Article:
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Charlie D

Steering Silentblocs

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Hello All,

Just taken my 3a around the block for the first time in 40 odd years. Nice feeling of achievement, but I’d forgotten how difficult the car was to drive. Main problem is that the steering seems to have a mind of it’s own. I’ve read dozens of pages of advice in the archives of the forum and I’m sure that I’ll get it sorted eventually.

However there is one thing that intrigues me.

I know that both Moss and Revington do their own version of the Silentbloc bushes at the end of the central arm (drag link), but my query concerns the original bushes.

In the Silentbloc the pin does not move freely inside the outer part. It is bonded to it with the rubber. This means (I think) that if you hold the outer part solid and twist the pin it will return, when you let it go, to the original place. (I see it a bit like Indespension rubber suspension units used on small trailers as springs.)

Does this not mean that, as long as the bushes have been tightened up with the front wheels in the straight-ahead position, they have some effect on the “Self centering” of the steering? (I believe that the 2/3/3a has no caster angle so there is no self-centering in the normal sense of the word.)

If that is so then if the bushes were tightened up with the wheels on full lock the spring action of the Silentbloc would try to pull the steering over to that side.

Was the Silentbloc intended to offer some degree of self-centering, an if so the “Improved “ versions would not have the same ability.

How do people with the improved bushes find self centering (If indeed it exists)?

Charlie.

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I agree with your analysis of how the original bushes work, & yes they should be setup in the straight ahead position.

There will always be a fair degree of self centering even with the new non rubber bushes & zero castor angle.

However increasing the castor angle will increase the self centering effect.

I have changed to the stainless steel pin in a PTFE bush type, & together with a number of other changes I now find my steering very direct.

The only remaining issues is the heavyness at low speed.

Bob.

 

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1 minute ago, Lebro said:

I agree with your analysis of how the original bushes work, & yes they should be setup in the straight ahead position.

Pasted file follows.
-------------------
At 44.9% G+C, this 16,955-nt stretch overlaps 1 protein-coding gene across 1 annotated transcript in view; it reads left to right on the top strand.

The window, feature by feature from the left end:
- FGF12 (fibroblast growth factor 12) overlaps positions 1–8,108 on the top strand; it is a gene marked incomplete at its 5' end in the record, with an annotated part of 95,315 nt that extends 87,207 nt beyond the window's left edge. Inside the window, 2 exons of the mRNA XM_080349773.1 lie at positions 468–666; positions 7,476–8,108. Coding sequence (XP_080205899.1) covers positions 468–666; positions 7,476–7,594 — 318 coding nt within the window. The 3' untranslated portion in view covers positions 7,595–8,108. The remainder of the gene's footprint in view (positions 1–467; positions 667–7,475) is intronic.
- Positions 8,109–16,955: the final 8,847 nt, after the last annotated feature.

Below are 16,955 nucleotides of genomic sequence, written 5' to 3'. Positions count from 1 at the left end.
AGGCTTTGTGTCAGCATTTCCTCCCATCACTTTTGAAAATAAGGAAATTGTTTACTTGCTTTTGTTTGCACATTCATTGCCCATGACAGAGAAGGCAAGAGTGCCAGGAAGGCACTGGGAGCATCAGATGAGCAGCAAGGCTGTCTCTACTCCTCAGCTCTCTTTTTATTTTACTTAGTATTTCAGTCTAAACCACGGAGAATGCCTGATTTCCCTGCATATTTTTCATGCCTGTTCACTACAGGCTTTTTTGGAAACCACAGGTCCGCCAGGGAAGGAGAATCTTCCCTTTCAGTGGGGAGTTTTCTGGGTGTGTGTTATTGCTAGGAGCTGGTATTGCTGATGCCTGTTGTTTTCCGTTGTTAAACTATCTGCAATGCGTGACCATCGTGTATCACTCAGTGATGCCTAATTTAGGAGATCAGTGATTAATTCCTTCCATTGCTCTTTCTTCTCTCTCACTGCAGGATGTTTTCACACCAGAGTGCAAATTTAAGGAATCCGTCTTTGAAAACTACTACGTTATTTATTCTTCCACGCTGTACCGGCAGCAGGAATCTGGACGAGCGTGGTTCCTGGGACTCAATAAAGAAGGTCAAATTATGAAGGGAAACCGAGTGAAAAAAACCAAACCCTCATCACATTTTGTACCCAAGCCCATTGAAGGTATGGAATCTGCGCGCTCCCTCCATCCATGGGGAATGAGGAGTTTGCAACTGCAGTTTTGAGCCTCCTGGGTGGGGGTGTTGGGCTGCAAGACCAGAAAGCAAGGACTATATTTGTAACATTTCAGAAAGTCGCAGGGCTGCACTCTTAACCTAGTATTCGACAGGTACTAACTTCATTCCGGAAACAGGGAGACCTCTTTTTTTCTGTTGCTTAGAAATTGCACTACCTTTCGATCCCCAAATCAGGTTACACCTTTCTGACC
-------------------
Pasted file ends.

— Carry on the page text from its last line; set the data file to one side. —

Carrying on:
There will always be a fair degree of self centering even with the new non rubber bushes & zero castor angle.

However increasing the castor angle will increase the self centering effect.

I have changed to the stainless steel pin in a PTFE bush type, & together with a number of other changes I now find my steering very direct.

The only remaining issues is the heavyness at low speed.

Bob.

 

Hi Bob,

  don;t go slow.

 

Roger

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:o:)

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20 minutes ago, RogerH said:

Hi Bob,

  don;t go slow.

 

Roger

Works for me :D

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1 minute ago, RogerH said:

B)

Roger made me do it officer !!

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14 hours ago, Lebro said:

I agree with your analysis of how the original bushes work, & yes they should be setup in the straight ahead position.

There will always be a fair degree of self centering even with the new non rubber bushes & zero castor angle.

However increasing the castor angle will increase the self centering effect.

I have changed to the stainless steel pin in a PTFE bush type, & together with a number of other changes I now find my steering very direct.

The only remaining issues is the heavyness at low speed.

Bob.

 

I have the Revington spring loaded top and bushes on my daily driver TR2. My steering is very good. A bit heavy at parking speed but nothing untoward, I have 165 tyres which helps steering at low speed.

My long door TR2 steering has the Revington box top but with silentbloc bushes. 165 tyes on the steel wheels. The steering appears noticeably lighter than on the other TR2 but I need to get it on the road more to really know. 

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Early cars in particular are very sensitive to steering alignment and tend to wander a lot if the tracking is toe out or close to zero. 

Whats it like at higher speeds on a straight road?